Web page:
# Player rotation recalculation causes jittering on edges

When my player walks around a circular planet everything works well, but when my planet is a shape like a cube or a dodecahedron, even with smoothed edges, my character jitters if I walk slowly on the edge.

That is because I raycast downward and set my characters rotation to be perpendicular with the normal. If im on the edge, the ray hits a different side of the shape than the one I stand on, causing my player to rotate to that new side, even if the angle between the face I stand on and the one I hit is 179°. So when My character rotates, the face I hit with the ray becomes the one I was standing on before, causing me to rotate back and forth between 2 faces.

Here is a beautiful scheme of what I mean:

I tried using SphereCast instead of Raycast, but it didn't work. How can I limit the back and forth rotations ?

Here is the script for the raycast:

void Update(){


...

 if (Physics.Raycast(rayStart, GetDirection(IsGrounded, GravityChangeHitPoint), out RaycastHit hit, Mathf.Infinity, layerMask))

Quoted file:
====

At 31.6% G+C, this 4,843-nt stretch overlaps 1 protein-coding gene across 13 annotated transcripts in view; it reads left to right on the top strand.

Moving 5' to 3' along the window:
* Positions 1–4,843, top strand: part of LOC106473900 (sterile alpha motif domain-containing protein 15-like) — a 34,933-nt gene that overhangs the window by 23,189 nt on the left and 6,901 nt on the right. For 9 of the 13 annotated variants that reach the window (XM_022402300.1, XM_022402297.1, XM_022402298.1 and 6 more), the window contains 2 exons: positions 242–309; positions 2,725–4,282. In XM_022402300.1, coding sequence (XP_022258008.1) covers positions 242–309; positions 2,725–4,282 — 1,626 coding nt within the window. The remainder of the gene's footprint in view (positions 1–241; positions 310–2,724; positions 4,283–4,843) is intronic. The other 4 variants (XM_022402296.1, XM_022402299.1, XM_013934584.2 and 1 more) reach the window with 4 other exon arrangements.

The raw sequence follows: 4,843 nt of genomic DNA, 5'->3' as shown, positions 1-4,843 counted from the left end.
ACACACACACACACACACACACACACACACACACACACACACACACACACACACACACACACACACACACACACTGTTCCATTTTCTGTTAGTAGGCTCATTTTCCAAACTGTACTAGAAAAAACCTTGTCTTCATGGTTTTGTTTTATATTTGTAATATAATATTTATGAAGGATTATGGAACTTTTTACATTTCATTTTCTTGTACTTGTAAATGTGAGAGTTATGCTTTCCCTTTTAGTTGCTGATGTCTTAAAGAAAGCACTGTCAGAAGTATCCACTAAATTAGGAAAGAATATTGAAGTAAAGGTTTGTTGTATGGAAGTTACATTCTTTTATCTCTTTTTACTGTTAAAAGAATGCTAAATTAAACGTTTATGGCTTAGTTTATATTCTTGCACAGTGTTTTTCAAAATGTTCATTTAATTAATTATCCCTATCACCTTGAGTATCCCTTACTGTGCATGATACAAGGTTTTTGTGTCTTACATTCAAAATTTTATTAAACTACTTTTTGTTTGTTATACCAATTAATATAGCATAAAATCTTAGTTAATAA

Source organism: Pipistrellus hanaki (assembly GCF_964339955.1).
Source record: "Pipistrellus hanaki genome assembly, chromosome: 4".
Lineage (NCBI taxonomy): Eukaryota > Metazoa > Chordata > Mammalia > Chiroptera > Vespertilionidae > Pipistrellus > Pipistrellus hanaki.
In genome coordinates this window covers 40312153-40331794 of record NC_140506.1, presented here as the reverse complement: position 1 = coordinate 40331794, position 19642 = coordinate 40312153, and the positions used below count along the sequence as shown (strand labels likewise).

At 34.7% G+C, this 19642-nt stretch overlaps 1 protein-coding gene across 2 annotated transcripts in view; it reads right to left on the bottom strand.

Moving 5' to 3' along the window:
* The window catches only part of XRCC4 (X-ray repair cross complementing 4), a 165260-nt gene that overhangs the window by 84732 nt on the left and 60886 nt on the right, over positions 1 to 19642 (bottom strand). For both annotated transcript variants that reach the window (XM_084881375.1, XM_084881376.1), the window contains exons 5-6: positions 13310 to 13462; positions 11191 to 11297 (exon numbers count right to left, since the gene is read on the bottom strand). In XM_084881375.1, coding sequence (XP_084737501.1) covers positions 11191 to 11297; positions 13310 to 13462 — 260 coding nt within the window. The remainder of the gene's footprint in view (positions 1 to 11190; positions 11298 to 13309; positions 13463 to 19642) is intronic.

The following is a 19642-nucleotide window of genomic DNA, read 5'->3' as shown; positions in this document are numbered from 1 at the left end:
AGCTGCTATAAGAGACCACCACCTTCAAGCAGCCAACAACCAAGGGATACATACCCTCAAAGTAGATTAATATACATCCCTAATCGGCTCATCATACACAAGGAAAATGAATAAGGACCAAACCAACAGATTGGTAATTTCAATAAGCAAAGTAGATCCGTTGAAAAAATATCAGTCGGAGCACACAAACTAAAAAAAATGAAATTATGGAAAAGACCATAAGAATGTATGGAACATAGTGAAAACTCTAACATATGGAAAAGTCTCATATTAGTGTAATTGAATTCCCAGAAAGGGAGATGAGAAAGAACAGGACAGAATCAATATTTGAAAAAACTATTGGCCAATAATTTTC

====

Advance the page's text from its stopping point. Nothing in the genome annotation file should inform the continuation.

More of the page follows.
{
Debug.DrawLine(transform.position, hit.point,Color.red);
Quaternion matchSurface;

if (GravityChangeHitPoint == GravityCenter.position)
matchSurface = PlayerLookRotation(transform.forward, hit.normal);
else
matchSurface = PlayerLookRotation(transform.forward, -GetDirection(IsGrounded, GravityChangeHitPoint));

Quaternion cam = Quaternion.Euler(0, Input.GetAxis("Mouse X") * sensitivityX, 0);

if (!IsGrounded)
transform.rotation = Quaternion.Lerp(transform.rotation, matchSurface, Time.deltaTime * damping) * cam;
else
transform.rotation = matchSurface * cam;
}
}

Quaternion PlayerLookRotation(Vector3 approximateForward, Vector3 exactUp)
{
Quaternion zToUp = Quaternion.LookRotation(exactUp, -approximateForward);
Quaternion yToZ = Quaternion.Euler(90, 0, 0);

return zToUp * yToZ;
}


Using orthogonal distance to/from the cube edge as input parameter t, you may want to linearly interpolate your character's local euler angle around a single axis, or else spherically interpolate your character's rotation. That is, your final rotation will be smoothly interpolated between 0.0 and 1.0 of the rotation between your first plane's angle and your second plane's angle.